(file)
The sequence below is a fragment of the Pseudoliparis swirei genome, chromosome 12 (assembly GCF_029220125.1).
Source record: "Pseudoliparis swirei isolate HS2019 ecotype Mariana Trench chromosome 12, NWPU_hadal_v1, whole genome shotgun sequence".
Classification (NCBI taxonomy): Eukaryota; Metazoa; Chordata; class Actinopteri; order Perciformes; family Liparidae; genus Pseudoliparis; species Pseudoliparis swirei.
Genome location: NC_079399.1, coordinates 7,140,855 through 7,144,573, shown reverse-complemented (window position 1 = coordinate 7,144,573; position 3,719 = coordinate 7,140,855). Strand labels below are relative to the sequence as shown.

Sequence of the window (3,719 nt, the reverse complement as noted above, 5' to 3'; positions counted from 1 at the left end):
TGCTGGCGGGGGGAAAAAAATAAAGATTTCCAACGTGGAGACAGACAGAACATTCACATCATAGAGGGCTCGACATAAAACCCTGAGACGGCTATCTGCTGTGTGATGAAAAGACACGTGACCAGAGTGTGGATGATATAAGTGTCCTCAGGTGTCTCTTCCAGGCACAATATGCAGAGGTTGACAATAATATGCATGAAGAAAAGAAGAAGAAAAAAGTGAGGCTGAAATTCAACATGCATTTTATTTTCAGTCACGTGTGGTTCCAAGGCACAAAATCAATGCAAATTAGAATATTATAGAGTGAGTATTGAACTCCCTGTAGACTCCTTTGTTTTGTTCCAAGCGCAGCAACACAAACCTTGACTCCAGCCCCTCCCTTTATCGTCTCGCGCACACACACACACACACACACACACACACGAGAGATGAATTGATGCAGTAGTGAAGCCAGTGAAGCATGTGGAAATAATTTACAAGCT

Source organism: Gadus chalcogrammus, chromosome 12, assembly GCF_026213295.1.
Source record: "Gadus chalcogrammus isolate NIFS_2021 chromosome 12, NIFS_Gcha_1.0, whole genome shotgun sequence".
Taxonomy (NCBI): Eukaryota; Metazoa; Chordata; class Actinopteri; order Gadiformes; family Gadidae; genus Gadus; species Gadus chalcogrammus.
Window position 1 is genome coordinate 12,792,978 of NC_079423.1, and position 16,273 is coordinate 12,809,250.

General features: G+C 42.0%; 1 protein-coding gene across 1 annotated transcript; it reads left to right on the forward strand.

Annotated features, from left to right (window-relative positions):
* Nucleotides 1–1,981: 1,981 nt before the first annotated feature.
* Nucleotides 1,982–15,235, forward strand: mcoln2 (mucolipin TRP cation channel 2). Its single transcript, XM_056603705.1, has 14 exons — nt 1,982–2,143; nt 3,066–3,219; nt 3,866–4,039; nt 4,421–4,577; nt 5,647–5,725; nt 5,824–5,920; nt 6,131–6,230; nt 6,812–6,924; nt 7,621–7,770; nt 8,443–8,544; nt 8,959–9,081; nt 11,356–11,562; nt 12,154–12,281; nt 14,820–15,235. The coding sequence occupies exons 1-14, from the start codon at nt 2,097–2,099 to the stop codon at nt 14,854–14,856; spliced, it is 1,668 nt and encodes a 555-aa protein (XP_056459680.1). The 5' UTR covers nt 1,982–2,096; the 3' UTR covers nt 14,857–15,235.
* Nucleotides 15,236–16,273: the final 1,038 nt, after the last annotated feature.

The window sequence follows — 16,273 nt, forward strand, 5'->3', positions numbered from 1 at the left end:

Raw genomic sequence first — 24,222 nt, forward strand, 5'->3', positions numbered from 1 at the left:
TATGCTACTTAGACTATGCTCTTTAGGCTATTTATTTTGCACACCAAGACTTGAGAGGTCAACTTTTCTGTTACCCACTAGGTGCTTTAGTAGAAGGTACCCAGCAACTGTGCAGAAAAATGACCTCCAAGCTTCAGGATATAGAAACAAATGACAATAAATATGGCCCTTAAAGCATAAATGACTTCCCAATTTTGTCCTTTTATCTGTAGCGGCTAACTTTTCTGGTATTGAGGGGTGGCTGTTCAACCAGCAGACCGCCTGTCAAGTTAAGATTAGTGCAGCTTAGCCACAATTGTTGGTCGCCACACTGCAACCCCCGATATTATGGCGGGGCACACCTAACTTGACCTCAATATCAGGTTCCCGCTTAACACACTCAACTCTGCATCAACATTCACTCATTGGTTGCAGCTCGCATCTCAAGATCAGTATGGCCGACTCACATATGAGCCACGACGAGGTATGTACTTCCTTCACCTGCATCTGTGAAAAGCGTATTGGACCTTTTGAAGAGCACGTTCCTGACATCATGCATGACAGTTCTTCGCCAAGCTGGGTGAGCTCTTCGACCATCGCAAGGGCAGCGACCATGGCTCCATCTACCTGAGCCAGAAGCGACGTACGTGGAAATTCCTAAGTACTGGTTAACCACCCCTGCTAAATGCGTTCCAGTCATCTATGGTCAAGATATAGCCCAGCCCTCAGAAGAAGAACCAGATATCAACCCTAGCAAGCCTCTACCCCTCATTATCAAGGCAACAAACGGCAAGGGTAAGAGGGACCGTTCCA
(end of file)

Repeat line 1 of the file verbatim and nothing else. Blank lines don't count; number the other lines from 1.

The sequence below is a fragment of the Pseudoliparis swirei genome, chromosome 12 (assembly GCF_029220125.1).